The next step is attempting to guess the letter. The network is being fed with 64 boolean inputs (collected from one of the extracted letters) along with another series of pre-computed values. One of the concepts behind how a neural network works is that you pre-seed it with some of the results from a previous run. It’s likely that the author of this script simply ran it again and again and collected a whole series of values to get an optimal score. The score itself may not have any particular meaning (other than to the neural network itself) but it helps to derive the value.

When the neural net is run it takes the 64 values that’ve been computed from one of the characters in the captcha and compares it against a single pre-computed letter of the alphabet. It continues in the manner assigning a score for each letter of the alphabet (a final result might be ‘A 98% likely’, ‘B 36% likely’, etc.).

Going through the three letters in the captcha the final result is devised. It’s not 100% perfect (I wonder if better scores would be achieved if the letter wasn’t turned into a featureless rectangle before all these computations) but it’s pretty good for what it is – and pretty amazing considering that it’s all happening 100% in the browser using standards-based technology.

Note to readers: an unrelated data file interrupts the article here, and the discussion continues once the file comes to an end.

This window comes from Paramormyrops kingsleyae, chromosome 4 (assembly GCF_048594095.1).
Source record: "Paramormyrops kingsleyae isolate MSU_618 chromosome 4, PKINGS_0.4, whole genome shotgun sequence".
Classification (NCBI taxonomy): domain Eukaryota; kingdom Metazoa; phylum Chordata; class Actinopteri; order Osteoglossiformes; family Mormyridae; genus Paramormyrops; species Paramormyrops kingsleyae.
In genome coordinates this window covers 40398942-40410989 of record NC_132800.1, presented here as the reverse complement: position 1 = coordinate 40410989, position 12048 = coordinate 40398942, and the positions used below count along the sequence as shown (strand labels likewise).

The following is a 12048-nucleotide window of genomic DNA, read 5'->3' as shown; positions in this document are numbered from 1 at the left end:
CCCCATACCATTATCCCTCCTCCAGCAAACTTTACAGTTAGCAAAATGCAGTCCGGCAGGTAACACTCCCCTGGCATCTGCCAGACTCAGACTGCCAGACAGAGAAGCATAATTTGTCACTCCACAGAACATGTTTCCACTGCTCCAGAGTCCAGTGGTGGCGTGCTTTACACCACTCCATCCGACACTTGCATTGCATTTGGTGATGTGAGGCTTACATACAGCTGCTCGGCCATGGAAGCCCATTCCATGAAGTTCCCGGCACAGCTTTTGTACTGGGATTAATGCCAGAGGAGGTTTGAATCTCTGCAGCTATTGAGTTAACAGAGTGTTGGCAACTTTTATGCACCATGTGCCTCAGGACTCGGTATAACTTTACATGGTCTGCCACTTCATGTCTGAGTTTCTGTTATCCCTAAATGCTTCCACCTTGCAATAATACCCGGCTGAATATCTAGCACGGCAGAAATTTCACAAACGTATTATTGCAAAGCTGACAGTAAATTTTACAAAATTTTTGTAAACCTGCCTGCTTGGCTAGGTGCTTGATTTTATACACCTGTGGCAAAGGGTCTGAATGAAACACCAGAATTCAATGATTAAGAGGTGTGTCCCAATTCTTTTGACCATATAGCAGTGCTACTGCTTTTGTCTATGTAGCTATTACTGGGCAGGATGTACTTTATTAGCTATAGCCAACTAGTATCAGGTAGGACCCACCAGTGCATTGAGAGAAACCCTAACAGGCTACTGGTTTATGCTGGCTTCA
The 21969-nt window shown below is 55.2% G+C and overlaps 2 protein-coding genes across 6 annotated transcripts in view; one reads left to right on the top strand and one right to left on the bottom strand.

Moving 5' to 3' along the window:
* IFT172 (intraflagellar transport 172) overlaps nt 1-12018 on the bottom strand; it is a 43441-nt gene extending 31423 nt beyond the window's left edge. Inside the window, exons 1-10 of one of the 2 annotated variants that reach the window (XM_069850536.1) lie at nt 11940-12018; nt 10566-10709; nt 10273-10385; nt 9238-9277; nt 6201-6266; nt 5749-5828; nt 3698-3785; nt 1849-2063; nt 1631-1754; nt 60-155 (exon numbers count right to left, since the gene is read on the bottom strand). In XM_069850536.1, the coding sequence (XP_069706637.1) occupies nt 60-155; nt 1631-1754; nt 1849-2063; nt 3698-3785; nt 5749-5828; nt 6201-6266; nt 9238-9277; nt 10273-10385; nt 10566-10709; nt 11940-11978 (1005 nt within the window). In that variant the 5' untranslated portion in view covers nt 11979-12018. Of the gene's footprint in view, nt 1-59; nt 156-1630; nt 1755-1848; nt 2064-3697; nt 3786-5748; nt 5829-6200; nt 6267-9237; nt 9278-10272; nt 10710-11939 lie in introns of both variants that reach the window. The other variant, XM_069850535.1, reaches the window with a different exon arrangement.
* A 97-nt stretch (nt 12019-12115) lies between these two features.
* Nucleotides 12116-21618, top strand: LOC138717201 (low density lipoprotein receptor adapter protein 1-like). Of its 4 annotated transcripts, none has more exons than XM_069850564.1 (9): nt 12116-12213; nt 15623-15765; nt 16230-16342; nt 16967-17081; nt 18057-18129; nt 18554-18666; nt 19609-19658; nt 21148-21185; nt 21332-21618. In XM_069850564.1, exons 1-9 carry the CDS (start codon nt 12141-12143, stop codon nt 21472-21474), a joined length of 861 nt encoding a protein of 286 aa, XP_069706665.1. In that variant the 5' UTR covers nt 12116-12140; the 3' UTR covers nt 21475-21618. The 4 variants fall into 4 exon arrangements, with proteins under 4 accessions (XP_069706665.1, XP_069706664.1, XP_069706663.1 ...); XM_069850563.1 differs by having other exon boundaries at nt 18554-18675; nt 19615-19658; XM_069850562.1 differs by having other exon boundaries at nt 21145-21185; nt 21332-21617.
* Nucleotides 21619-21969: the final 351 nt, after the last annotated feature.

As a note – what’s happening here is rather instance-specific. This technique *might* be able to work on a few more poorly-constructed captchas, but beyond that the complexity of most captchas just becomes too great (especially so for any client-side analysis).

I’m absolutely expecting some interesting work to be derived from this project – it holds a lot of potential.

Posted: January 23rd, 2009